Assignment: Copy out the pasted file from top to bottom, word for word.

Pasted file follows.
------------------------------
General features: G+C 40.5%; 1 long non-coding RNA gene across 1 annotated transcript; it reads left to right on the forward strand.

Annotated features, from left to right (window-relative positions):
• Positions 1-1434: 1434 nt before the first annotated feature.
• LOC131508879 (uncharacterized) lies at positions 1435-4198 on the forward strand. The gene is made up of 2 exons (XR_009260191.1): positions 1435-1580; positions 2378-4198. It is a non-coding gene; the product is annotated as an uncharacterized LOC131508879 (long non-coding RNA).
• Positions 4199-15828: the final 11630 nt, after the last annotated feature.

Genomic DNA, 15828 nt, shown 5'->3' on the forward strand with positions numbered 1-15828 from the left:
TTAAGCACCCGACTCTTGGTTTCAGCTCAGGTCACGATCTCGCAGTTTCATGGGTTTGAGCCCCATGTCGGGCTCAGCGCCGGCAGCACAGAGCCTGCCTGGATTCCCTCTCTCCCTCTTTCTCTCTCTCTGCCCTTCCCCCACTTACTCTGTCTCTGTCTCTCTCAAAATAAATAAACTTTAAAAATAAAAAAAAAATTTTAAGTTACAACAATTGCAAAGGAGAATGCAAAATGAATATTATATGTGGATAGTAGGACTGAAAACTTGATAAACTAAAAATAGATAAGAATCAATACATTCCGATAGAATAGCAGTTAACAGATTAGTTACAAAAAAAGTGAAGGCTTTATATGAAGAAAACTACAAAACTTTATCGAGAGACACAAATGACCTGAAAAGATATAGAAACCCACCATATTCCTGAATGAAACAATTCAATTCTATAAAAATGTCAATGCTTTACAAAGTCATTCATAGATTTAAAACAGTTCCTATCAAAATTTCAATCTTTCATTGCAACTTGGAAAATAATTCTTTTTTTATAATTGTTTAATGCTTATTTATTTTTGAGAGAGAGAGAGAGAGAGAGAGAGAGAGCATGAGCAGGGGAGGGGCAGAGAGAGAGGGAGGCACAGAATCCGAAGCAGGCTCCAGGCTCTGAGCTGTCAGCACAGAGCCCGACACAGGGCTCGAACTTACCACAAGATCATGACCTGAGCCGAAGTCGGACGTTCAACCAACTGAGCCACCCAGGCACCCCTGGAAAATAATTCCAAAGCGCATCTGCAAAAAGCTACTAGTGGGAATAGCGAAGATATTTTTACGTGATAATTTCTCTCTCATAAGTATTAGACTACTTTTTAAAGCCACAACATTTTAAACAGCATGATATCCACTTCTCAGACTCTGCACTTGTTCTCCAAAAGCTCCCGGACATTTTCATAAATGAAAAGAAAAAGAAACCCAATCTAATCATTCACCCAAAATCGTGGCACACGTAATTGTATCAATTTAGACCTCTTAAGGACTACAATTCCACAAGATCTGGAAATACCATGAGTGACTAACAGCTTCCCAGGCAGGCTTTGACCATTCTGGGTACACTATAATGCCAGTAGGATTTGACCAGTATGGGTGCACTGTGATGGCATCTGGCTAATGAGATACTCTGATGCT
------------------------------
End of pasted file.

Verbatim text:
General features: G+C 40.5%; 1 long non-coding RNA gene across 1 annotated transcript; it reads left to right on the forward strand.

Annotated features, from left to right (window-relative positions):
• Positions 1-1434: 1434 nt before the first annotated feature.
• LOC131508879 (uncharacterized) lies at positions 1435-4198 on the forward strand. The gene is made up of 2 exons (XR_009260191.1): positions 1435-1580; positions 2378-4198. It is a non-coding gene; the product is annotated as an uncharacterized LOC131508879 (long non-coding RNA).
• Positions 4199-15828: the final 11630 nt, after the last annotated feature.

Genomic DNA, 15828 nt, shown 5'->3' on the forward strand with positions numbered 1-15828 from the left:
TTAAGCACCCGACTCTTGGTTTCAGCTCAGGTCACGATCTCGCAGTTTCATGGGTTTGAGCCCCATGTCGGGCTCAGCGCCGGCAGCACAGAGCCTGCCTGGATTCCCTCTCTCCCTCTTTCTCTCTCTCTGCCCTTCCCCCACTTACTCTGTCTCTGTCTCTCTCAAAATAAATAAACTTTAAAAATAAAAAAAAAATTTTAAGTTACAACAATTGCAAAGGAGAATGCAAAATGAATATTATATGTGGATAGTAGGACTGAAAACTTGATAAACTAAAAATAGATAAGAATCAATACATTCCGATAGAATAGCAGTTAACAGATTAGTTACAAAAAAAGTGAAGGCTTTATATGAAGAAAACTACAAAACTTTATCGAGAGACACAAATGACCTGAAAAGATATAGAAACCCACCATATTCCTGAATGAAACAATTCAATTCTATAAAAATGTCAATGCTTTACAAAGTCATTCATAGATTTAAAACAGTTCCTATCAAAATTTCAATCTTTCATTGCAACTTGGAAAATAATTCTTTTTTTATAATTGTTTAATGCTTATTTATTTTTGAGAGAGAGAGAGAGAGAGAGAGAGAGAGCATGAGCAGGGGAGGGGCAGAGAGAGAGGGAGGCACAGAATCCGAAGCAGGCTCCAGGCTCTGAGCTGTCAGCACAGAGCCCGACACAGGGCTCGAACTTACCACAAGATCATGACCTGAGCCGAAGTCGGACGTTCAACCAACTGAGCCACCCAGGCACCCCTGGAAAATAATTCCAAAGCGCATCTGCAAAAAGCTACTAGTGGGAATAGCGAAGATATTTTTACGTGATAATTTCTCTCTCATAAGTATTAGACTACTTTTTAAAGCCACAACATTTTAAACAGCATGATATCCACTTCTCAGACTCTGCACTTGTTCTCCAAAAGCTCCCGGACATTTTCATAAATGAAAAGAAAAAGAAACCCAATCTAATCATTCACCCAAAATCGTGGCACACGTAATTGTATCAATTTAGACCTCTTAAGGACTACAATTCCACAAGATCTGGAAATACCATGAGTGACTAACAGCTTCCCAGGCAGGCTTTGACCATTCTGGGTACACTATAATGCCAGTAGGATTTGACCAGTATGGGTGCACTGTGATGGCATCTGGCTAATGAGATACTCTGATGCT